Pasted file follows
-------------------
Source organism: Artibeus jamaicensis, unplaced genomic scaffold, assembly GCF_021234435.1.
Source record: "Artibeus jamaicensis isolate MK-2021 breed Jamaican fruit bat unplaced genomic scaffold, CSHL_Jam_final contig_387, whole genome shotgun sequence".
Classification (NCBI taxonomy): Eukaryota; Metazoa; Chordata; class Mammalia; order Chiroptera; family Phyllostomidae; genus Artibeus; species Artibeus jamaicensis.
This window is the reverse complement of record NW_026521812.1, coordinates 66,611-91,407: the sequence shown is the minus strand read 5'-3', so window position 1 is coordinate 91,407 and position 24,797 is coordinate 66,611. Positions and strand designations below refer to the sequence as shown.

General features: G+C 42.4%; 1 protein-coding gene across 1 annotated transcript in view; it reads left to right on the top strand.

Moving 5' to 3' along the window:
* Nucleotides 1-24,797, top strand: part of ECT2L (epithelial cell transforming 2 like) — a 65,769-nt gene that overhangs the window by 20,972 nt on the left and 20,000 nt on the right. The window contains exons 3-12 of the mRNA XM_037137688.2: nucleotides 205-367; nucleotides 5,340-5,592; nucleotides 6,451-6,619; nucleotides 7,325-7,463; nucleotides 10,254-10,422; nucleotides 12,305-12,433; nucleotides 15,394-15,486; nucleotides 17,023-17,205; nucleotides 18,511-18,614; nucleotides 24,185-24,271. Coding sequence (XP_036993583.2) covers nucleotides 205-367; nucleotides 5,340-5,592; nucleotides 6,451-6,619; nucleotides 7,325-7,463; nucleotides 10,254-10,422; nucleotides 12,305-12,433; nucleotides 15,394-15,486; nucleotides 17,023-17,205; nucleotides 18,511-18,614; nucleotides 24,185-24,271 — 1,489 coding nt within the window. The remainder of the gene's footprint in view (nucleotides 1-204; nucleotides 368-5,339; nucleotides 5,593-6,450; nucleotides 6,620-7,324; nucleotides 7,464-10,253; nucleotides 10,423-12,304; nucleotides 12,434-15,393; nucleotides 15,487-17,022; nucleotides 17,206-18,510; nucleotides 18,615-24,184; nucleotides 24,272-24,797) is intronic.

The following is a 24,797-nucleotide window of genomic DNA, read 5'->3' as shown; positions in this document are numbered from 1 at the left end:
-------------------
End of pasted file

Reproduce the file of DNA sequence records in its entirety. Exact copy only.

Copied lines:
Source organism: Artibeus jamaicensis, unplaced genomic scaffold, assembly GCF_021234435.1.
Source record: "Artibeus jamaicensis isolate MK-2021 breed Jamaican fruit bat unplaced genomic scaffold, CSHL_Jam_final contig_387, whole genome shotgun sequence".
Classification (NCBI taxonomy): Eukaryota; Metazoa; Chordata; class Mammalia; order Chiroptera; family Phyllostomidae; genus Artibeus; species Artibeus jamaicensis.
This window is the reverse complement of record NW_026521812.1, coordinates 66,611-91,407: the sequence shown is the minus strand read 5'-3', so window position 1 is coordinate 91,407 and position 24,797 is coordinate 66,611. Positions and strand designations below refer to the sequence as shown.

General features: G+C 42.4%; 1 protein-coding gene across 1 annotated transcript in view; it reads left to right on the top strand.

Moving 5' to 3' along the window:
* Nucleotides 1-24,797, top strand: part of ECT2L (epithelial cell transforming 2 like) — a 65,769-nt gene that overhangs the window by 20,972 nt on the left and 20,000 nt on the right. The window contains exons 3-12 of the mRNA XM_037137688.2: nucleotides 205-367; nucleotides 5,340-5,592; nucleotides 6,451-6,619; nucleotides 7,325-7,463; nucleotides 10,254-10,422; nucleotides 12,305-12,433; nucleotides 15,394-15,486; nucleotides 17,023-17,205; nucleotides 18,511-18,614; nucleotides 24,185-24,271. Coding sequence (XP_036993583.2) covers nucleotides 205-367; nucleotides 5,340-5,592; nucleotides 6,451-6,619; nucleotides 7,325-7,463; nucleotides 10,254-10,422; nucleotides 12,305-12,433; nucleotides 15,394-15,486; nucleotides 17,023-17,205; nucleotides 18,511-18,614; nucleotides 24,185-24,271 — 1,489 coding nt within the window. The remainder of the gene's footprint in view (nucleotides 1-204; nucleotides 368-5,339; nucleotides 5,593-6,450; nucleotides 6,620-7,324; nucleotides 7,464-10,253; nucleotides 10,423-12,304; nucleotides 12,434-15,393; nucleotides 15,487-17,022; nucleotides 17,206-18,510; nucleotides 18,615-24,184; nucleotides 24,272-24,797) is intronic.

The following is a 24,797-nucleotide window of genomic DNA, read 5'->3' as shown; positions in this document are numbered from 1 at the left end: